For many people, ‘Green Card’ refers to the permanent residency card of the US. It’s a hot topic as many people dream of gaining citizenship here. But that’s not the only green card you should know about, especially if you’re a soccer fan.
If you’ve played soccer, I am sure you know about the yellow card’ and the ‘red card.’ They are used to caution players and coaches when they commit a foul. The main point of their existence is to deter or discourage unsportsmanlike behavior.
The ‘green card’ is something that was first used in the CONIFA World Cup. It has also found a place in the Italian Serie B league.
So, what does the green card mean? How do you get a green card in soccer? When is it awarded?
I’ll answer all these questions in this article, so read on.
Here’s What You Should Know About Green Cards
Green cards don’t actually exist in soccer.
Yes, you did not read anything wrong. There are only yellow and red cards in soccer, officially as per FIFA. For those who are not aware, FIFA is the governing body in world soccer. I am sure you’ve heard of the FIFA World Cup. (if not, please tell me how?)
So, now if you’re wondering, “If there’s nothing called the green card, what is the fuss all about?”
Well, if I am being frank, there is no fuss. The green card has only ever been used twice. Yes, only two instances in history. And what stands out the most is the use case for the green card was different in both situations. One was used to mildly punish a player whereas, the other was to reward a player.
Let’s go over what happened in those incidents.
Green Card in Soccer - The First Occurrence
In 2016, Italy’s Serie B announced plans to reward ‘fair play’ shown by the players. They said that the player with the most Green cards will be duly felicitated at the end of the season.
Subsequently, in October 2016, Cristian Galano of Vicenza Calcio was awarded the first-ever green card in soccer history. The referee, Marco Mainardi, became the first one to award this honor.
What did Galano do to deserve it? During the game, Vicenza was awarded a corner kick by the referee. But Galano told the ref that no Virtus Entella defender made contact with the ball. As a result, the decision was overturned, and a goal-kick was awarded to Virtus Entella.
Just because the green cards are being awarded, don’t assume that the referees are dishing out physical cards like the other ones. They are not. The green card is symbolic, at least in the Italian Serie B, as clarified by the Serie B president Andrea Abodi.Abodi further said that the green card will only be awarded when the players perform an ‘extraordinary act.’ Additionally, he said it is essential that we recognize good plays on the field.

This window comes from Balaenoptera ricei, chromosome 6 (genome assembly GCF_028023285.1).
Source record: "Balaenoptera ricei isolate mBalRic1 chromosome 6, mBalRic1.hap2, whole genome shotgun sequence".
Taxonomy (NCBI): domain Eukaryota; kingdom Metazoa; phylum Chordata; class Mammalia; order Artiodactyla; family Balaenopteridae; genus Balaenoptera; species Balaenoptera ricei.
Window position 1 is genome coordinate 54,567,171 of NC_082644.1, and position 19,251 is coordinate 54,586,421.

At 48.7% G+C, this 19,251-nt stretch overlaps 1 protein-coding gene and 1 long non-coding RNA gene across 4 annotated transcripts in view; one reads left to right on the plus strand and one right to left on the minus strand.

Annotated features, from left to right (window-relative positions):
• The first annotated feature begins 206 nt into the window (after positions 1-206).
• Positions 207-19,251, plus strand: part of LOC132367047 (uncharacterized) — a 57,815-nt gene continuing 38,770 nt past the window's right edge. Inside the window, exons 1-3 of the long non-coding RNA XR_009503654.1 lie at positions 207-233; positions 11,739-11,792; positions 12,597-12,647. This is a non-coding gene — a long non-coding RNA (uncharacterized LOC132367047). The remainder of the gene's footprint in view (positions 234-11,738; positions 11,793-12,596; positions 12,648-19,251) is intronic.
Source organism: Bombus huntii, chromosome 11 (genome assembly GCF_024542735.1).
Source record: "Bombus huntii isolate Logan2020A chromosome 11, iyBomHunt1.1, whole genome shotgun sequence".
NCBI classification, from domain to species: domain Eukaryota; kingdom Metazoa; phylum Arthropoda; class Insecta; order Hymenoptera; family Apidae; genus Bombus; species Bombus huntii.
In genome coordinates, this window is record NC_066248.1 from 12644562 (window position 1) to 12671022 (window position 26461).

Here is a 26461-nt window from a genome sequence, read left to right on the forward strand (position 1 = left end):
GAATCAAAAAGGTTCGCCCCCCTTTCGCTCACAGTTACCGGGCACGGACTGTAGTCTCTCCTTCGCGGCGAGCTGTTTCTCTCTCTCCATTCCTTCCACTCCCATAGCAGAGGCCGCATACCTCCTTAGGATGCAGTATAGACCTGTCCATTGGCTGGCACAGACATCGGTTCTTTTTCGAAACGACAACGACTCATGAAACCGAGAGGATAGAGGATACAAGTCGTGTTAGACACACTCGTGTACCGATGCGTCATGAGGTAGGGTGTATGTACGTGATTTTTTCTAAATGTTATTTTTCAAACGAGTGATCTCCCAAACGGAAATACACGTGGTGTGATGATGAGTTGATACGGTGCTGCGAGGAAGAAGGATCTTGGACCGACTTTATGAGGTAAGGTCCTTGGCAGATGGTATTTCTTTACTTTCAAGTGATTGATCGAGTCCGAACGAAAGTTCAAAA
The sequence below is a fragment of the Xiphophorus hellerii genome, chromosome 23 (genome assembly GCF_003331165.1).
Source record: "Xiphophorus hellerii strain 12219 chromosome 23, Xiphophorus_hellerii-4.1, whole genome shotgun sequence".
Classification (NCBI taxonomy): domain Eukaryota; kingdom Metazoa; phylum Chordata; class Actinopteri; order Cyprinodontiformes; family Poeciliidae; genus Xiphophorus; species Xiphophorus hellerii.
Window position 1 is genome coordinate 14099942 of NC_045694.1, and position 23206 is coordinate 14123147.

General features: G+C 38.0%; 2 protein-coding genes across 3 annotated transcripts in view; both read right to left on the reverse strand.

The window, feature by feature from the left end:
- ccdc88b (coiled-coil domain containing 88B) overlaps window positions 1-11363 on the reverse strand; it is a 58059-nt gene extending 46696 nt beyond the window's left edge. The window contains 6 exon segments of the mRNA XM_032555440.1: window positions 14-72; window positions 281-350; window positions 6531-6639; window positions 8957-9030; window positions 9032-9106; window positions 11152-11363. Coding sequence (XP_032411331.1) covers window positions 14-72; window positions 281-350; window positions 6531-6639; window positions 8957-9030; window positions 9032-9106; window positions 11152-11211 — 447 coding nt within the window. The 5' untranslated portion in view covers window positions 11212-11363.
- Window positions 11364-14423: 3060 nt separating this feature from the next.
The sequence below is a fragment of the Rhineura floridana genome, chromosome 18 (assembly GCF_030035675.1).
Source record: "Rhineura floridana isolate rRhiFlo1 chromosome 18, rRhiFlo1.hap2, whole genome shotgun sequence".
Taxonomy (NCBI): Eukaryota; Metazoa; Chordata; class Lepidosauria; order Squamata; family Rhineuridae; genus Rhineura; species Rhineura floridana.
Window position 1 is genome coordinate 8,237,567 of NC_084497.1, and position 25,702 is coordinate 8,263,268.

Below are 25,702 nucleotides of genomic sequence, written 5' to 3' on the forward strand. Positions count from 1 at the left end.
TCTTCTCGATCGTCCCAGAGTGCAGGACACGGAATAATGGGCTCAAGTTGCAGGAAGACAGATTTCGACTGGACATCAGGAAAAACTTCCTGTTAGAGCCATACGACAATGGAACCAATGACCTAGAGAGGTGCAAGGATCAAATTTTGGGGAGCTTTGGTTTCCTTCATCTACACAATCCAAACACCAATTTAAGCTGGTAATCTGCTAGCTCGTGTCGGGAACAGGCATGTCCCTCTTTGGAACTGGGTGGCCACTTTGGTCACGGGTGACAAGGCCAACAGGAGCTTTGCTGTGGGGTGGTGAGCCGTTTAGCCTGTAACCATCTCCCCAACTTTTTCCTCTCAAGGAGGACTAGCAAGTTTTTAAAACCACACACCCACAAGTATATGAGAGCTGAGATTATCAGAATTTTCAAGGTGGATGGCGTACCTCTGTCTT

Green Card in Soccer - The Second Occurrence
This second incident happened in 2018 in the third edition of the CONIFA World Cup.
I know not a lot of you reading this must have heard about CONIFA. All you need to know is that the Confederation of Independent Football Associations is the governing body for soccer teams that are not affiliated with FIFA. It was formed in 2013 and, as of 2021, has 63 members from all over the world.
Let’s go back to our original incident. It was the 2nd day of the 2018 CONIFA World Cup on June 2. The match was contested between Padania and Tuvalu and ended 8-0 in Padania’s favor.
During the second half, the referee Raymond Mashamba brought out the green card for a Tuvalu midfielder. But he wasn’t the only one who got it. The referee also awarded the green card to a Padania player in the same game.
The problem here was dissent and lack of respect for the officials. Yes, this was no award for ‘fair play’ as it is in Serie B. This is a cautionary card like the yellow and the red card.
So, what happens to the player who gets a green card? According to CONIFA rules, the player receiving a green card has to leave the field of play immediately. If the team has substitutions available, they can bring on a different player to replace the cautioned player.
Moreover, the player can be included in the next game’s squad. There is no suspension in effect as is with a red card or double yellow cards. That makes the green card a cautionary card that sits right between the yellow and the red cards.
Also, unlike Serie B’s virtual card, CONIFA utilizes a physical green card.
From the two incidents, it is clear that there is no single-use case or a worldwide rule. The more prominent institutions like FIFA, UEFA, etc., don’t recognize it and neither do they use it. We can only speak about the two particular use cases I talked about above in such a case.
Serie B uses it to recognize ‘fair play’ exhibited by the players and promise a reward at the end of the playing season. This way, sportsmanlike behavior is promoted, and the spirit of the game is uplifted.
On the other hand, the CONIFA uses the green card to take action against unsportsmanlike behavior in the game. Sometimes, a red card is too harsh as it punishes the player and the team. Subsequently, the entire game is affected as a team is left one man down. The game gets ruined and lopsided, even for the audience.
It will be interesting to see if major competitions and leagues start adopting the green card. What are your thoughts? Comment below!